Under the two different time frames (present expectations and replication after 5 years of BIG HIT), five different scenarios are built to analyse the cost. In the first scenario S1 (current situation with limited use of curtailed energy) and the second scenario S2 (full utilisation of curtailed energy), the electrolysers on Eday and Shapinsay are directly connected to wind turbines and tidal test site. The electricity supply for the electrolyser is only from otherwise curtailed electricity. In the third scenario S3 (full utilization of electrolysis capacity and the consumed electricity from curtailed electricity), the fourth scenario S4 (full capacity of electrolyser and electricity from both curtailed electricity and power grid), and the fifth scenario S5 (full capacity of electrolyser and the consumed electricity from power grid), the electrolysers are connected to both the wind turbines and tidal test sites and the electricity grid. In the scenarios S3, S4, and S5, it is assumed that the electrolysers can operate at full capacity and run continuously at 24 hours per day. Further it is assumed, that there is a consistent demand of ‘green hydrogen’ on the market. The difference between the otherwise curtailed electricity and grid electricity is the price. The otherwise curtailed electricity would generate an income from Feed in Tariff (FiT), which also lead to the motivation for the hydrogen producer by using the curtailed electricity. In the current BIG HIT situation (S1) the cost of hydrogen production is calculated to be 9.87 £/kg on Shapinsay and 5.17 £/kg on Eday. Two reasons cause the cost of hydrogen production to be lower on Eday than on Shapinsay. Firstly, hydrogen produced on Eday has the priority to be transported to the fuel cell in Kirkwall, which means there would be no hydrogen unconsumed on Eday. Secondly, the cost of electricity consumed by electrolyser on Eday is less than that on Shapinsay. The difference is made by Eday Renewable Energy ltd. (ERE) sharing their FiT with the project Surf ‘n’ Turf (SnT) and the BIG HIT project where Shapinsay Renewables Limited, a child company of Shapinsay Development Trust (SDT) does not have the same agreement for the BIG HIT project by now. If the curtailed electricity from the wind turbines could be fully absorbed and the produced hydrogen would be transported and consumed consistently, the cost of producing hydrogen will decrease to 6.92 £/kg on Shapinsay if the agreement of electricity cost is same with that in S1. If the electricity cost is based on FiT, the cost of producing hydrogen will decrease to 2.52 £/kg presented in S2. With increasing of the running capacity, the cost of producing hydrogen can decrease to -2.33 £/kg with FiT support. In the replicated BIT HIT scenarios, the costs of producing hydrogen on Shapinsay are 9.02 £/kg and 2.00 £/kg in S1 and S2, respectively. If there would be no FiT for renewable electricity production in the future, the cost of hydrogen production will be 12.38 £/kg and 13.21 £/kg on Shapinsay and Eday, respectively (S5). The major cost comes from the cost of the electricity consumed from power grid. In the replicated BIT HIT project scenarios, the cost can decrease to 12.34 £/kg and 13.12 £/kg on Shapinsay and on Eday. This difference between from Shapinsay and Eday is due to the different capacity of electrolyser, 1 MW and 0.5 MW respectively.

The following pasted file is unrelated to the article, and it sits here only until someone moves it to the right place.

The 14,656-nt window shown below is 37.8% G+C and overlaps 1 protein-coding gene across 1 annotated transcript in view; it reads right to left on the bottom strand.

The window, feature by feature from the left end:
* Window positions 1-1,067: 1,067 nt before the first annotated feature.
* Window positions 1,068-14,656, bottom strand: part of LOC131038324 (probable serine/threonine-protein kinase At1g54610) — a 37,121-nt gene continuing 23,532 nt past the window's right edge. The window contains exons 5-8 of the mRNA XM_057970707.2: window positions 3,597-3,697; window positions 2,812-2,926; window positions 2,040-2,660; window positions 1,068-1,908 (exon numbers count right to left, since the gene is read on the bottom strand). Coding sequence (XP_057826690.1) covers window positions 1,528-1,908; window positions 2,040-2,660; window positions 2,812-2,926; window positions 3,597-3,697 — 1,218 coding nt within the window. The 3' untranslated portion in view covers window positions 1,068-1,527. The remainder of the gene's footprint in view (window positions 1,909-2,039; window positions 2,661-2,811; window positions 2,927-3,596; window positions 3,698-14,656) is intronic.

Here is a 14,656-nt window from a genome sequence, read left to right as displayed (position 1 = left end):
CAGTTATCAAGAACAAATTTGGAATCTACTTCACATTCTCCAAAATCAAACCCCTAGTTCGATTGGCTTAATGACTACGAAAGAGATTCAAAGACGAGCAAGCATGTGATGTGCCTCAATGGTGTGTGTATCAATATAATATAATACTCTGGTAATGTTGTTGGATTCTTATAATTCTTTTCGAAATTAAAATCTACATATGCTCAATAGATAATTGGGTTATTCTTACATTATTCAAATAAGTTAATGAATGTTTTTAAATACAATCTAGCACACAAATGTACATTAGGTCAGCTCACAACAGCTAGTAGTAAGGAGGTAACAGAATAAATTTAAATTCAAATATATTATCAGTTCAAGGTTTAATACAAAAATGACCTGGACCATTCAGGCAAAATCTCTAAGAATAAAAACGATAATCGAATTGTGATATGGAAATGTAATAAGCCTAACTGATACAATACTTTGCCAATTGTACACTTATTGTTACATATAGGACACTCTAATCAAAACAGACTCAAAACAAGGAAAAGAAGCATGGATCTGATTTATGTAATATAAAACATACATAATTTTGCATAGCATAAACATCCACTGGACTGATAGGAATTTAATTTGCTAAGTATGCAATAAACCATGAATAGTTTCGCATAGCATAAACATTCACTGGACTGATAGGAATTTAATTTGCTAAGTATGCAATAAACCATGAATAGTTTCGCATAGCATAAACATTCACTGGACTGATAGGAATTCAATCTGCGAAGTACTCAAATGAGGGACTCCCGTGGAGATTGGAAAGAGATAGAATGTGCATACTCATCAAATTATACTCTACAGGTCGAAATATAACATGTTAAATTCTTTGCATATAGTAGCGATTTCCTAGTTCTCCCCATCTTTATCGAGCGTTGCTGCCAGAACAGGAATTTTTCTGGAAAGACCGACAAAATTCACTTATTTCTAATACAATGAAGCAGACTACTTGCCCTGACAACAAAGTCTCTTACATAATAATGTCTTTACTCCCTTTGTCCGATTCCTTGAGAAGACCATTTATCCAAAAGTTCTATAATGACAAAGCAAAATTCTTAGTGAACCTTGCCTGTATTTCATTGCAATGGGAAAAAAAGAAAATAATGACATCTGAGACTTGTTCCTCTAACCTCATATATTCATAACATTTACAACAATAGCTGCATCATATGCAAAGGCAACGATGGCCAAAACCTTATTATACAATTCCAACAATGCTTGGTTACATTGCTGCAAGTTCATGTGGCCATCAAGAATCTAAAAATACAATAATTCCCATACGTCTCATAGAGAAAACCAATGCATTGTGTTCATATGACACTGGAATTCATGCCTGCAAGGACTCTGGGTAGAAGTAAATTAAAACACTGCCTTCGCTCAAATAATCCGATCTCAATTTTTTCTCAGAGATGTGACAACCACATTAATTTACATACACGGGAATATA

The utilizations of hydrogen considered in this demonstration project are heat, electricity, and mobility. The replaced conventional energy sources are oil for heat, electricity from power grid, and diesel for mobility. The functional unit is defined as 1 kg hydrogen consumed. The costs of conventional fuels are obtained from the market price. The amounts of conventional fuels are calculated based on the same amounts of energy obtained from 1 kg hydrogen. The considered system boundary includes the hydrogen production process, hydrogen transportation, and hydrogen consumption. At each stage, the data has been collected from the project partners and equipment suppliers/manufacturers. The cost of hydrogen is calculated through the life cycle of hydrogen production and consumption. The suggested price of hydrogen in order to offer a cost-competitive solution is estimated. If the purpose is to supply heat (by boiler), the competitive hydrogen price is estimated to be between 1.22 £/kg and 1.28 £/kg without or with considering CO2 emission cost. If the purpose is to provide electricity and heat through a fuel cell unit, the competitive hydrogen price is between 1.48 £/kg and 2.97 £/kg without or with considering CO2 emission cost. If hydrogen is used as fuel for hydrogen fuel cell vehicles, the competitive price level of hydrogen is estimated to be 8.85 £/kg and 8.46 £/kg without or with considering CO2 emission cost.

By the comparison of the total costs for a certain heat, power or mobility service, between hydrogen technologies and conventional technologies, it is concluded that mobility is the application where hydrogen is closest to offer a cost-attractive proposition to the conventional technology, i.e. mobility using diesel as energy source. In the present scenarios, hydrogen is not close to being cost-competitive for neither heat purposes nor power purposes.
Original languageEnglish
PublisherDepartment of Energy Conversion and Storage, Technical University of Denmark
Number of pages37
Publication statusPublished - 2017

Bibliographical note

BIG HIT: Building Innovative Green Hydrogen Systems in an Isolated Territory: a Pilot for Europe.